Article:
Over almost three decades, The National Interest, founded in 1985 by Irving Kristol and Owen Harries, has displayed a remarkable consistency in its approach to foreign policy. It is not, as the inaugural statement declared, about world affairs. It is about American interests. It is guided by the belief that nothing will enhance those interests as effectively as the approach to foreign affairs commonly known as realism—a school of thought traditionally associated with such thinkers and statesmen as Disraeli, Bismarck, and Henry Kissinger. Though the shape of international politics has changed considerably in the past few decades, the magazine’s fundamental tenets have not. Instead, they have proven enduring and, indeed, appear to be enjoying something of a popular renaissance.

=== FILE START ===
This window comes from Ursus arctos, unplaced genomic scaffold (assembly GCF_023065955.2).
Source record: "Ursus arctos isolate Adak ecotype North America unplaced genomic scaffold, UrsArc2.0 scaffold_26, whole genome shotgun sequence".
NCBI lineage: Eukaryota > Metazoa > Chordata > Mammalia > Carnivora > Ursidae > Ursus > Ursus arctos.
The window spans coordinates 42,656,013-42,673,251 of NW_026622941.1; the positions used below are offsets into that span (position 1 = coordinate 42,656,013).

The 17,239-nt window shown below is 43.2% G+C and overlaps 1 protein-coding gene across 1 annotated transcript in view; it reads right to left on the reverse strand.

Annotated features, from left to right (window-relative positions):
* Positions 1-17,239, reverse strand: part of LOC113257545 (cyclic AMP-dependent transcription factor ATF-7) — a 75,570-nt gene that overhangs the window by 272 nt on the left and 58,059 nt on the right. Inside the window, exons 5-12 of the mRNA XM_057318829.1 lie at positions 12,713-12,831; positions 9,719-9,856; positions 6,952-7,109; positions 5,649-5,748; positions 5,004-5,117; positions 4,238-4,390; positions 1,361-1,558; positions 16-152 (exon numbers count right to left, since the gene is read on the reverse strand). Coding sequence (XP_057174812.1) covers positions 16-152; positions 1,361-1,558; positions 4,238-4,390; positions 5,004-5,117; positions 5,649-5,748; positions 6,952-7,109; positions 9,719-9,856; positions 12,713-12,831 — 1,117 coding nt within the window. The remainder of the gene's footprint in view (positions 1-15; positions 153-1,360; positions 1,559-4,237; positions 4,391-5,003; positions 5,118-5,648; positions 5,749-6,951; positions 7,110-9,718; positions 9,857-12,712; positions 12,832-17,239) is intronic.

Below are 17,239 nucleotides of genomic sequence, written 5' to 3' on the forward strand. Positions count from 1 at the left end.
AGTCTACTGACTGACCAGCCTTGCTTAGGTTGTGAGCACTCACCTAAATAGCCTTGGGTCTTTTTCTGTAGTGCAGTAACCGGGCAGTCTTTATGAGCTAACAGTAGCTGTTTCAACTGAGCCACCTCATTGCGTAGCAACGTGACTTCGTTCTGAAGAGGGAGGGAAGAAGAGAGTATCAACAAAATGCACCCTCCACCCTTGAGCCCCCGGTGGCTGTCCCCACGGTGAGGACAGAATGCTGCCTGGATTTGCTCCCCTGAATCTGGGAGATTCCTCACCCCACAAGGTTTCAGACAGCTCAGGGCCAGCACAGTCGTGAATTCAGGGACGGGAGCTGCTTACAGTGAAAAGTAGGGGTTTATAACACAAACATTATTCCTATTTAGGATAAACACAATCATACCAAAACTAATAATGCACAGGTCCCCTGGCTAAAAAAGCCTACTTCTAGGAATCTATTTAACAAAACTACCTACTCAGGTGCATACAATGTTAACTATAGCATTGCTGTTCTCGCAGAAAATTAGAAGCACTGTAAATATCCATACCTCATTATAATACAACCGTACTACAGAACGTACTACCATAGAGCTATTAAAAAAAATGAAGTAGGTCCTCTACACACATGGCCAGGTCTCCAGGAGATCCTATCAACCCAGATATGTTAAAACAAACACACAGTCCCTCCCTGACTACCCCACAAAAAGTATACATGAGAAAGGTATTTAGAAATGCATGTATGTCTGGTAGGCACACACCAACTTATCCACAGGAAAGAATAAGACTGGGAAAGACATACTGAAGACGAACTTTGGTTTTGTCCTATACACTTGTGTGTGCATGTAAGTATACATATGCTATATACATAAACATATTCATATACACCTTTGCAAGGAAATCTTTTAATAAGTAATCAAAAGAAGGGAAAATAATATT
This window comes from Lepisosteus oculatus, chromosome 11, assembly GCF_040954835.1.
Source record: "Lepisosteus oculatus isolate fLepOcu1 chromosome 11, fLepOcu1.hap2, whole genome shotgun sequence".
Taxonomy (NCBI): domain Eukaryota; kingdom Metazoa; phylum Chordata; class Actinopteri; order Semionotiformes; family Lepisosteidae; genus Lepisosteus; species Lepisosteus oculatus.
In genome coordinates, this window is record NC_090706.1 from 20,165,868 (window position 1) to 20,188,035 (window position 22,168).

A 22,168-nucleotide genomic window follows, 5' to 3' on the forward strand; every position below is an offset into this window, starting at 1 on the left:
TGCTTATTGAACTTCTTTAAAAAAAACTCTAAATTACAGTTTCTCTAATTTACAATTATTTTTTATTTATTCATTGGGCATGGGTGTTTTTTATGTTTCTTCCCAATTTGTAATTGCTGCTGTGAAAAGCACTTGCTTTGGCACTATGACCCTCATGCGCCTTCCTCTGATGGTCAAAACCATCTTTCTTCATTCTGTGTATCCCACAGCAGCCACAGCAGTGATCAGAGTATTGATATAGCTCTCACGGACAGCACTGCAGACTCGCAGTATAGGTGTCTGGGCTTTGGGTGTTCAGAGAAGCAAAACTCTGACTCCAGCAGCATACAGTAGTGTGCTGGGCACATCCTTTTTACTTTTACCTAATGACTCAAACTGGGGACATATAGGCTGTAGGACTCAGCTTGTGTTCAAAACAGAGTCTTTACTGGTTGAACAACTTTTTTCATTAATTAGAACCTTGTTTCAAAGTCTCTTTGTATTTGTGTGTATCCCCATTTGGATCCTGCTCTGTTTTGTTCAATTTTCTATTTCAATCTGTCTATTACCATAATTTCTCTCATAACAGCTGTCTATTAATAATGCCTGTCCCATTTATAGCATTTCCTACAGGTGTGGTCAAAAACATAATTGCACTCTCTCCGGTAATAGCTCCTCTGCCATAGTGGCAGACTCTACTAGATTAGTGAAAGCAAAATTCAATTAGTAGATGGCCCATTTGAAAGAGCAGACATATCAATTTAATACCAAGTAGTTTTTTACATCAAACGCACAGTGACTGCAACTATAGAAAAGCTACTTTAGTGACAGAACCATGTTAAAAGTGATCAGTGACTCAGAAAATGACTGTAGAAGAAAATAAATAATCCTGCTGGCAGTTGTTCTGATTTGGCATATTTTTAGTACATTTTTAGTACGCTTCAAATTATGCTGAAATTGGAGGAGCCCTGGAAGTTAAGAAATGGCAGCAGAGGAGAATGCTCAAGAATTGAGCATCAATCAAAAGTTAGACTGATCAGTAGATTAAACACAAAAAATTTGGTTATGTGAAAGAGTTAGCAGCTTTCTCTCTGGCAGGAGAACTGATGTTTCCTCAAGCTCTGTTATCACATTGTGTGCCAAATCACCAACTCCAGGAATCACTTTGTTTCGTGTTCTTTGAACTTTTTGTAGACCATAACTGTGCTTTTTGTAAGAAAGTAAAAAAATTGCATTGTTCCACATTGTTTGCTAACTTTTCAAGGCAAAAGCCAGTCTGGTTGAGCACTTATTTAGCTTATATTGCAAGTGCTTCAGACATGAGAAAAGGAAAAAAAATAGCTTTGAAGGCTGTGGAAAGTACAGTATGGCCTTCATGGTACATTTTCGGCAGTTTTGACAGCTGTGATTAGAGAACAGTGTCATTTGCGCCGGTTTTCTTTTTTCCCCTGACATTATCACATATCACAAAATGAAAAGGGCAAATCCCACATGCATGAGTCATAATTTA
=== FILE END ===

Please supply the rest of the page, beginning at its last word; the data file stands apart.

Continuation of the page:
The "moving wall" represents the time period between the last issue
available in JSTOR and the most recently published issue of a journal.
Moving walls are generally represented in years. In rare instances, a
publisher has elected to have a "zero" moving wall, so their current
issues are available in JSTOR shortly after publication.
Note: In calculating the moving wall, the current year is not counted.
For example, if the current year is 2008 and a journal has a 5 year
moving wall, articles from the year 2002 are available.
Terms Related to the Moving Wall
Fixed walls: Journals with no new volumes being added to the archive.
Absorbed: Journals that are combined with another title.
Complete: Journals that are no longer published or that have been
combined with another title.